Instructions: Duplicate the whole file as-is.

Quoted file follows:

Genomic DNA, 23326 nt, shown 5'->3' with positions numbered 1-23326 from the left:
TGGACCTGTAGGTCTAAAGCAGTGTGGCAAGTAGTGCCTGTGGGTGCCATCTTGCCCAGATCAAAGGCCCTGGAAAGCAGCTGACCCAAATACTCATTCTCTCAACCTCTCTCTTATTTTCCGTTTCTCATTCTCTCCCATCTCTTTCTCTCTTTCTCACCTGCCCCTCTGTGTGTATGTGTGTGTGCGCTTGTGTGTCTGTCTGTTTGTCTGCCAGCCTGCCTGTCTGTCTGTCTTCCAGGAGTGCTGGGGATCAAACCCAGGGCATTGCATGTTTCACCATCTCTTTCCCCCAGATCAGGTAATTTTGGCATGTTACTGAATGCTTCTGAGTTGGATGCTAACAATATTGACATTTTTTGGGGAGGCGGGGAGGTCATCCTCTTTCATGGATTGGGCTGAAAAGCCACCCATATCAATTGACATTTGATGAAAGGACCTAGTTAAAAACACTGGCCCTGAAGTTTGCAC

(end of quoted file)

Genomic DNA, 23326 nt, shown 5'->3' with positions numbered 1-23326 from the left:
TGGACCTGTAGGTCTAAAGCAGTGTGGCAAGTAGTGCCTGTGGGTGCCATCTTGCCCAGATCAAAGGCCCTGGAAAGCAGCTGACCCAAATACTCATTCTCTCAACCTCTCTCTTATTTTCCGTTTCTCATTCTCTCCCATCTCTTTCTCTCTTTCTCACCTGCCCCTCTGTGTGTATGTGTGTGTGCGCTTGTGTGTCTGTCTGTTTGTCTGCCAGCCTGCCTGTCTGTCTGTCTTCCAGGAGTGCTGGGGATCAAACCCAGGGCATTGCATGTTTCACCATCTCTTTCCCCCAGATCAGGTAATTTTGGCATGTTACTGAATGCTTCTGAGTTGGATGCTAACAATATTGACATTTTTTGGGGAGGCGGGGAGGTCATCCTCTTTCATGGATTGGGCTGAAAAGCCACCCATATCAATTGACATTTGATGAAAGGACCTAGTTAAAAACACTGGCCCTGAAGTTTGCAC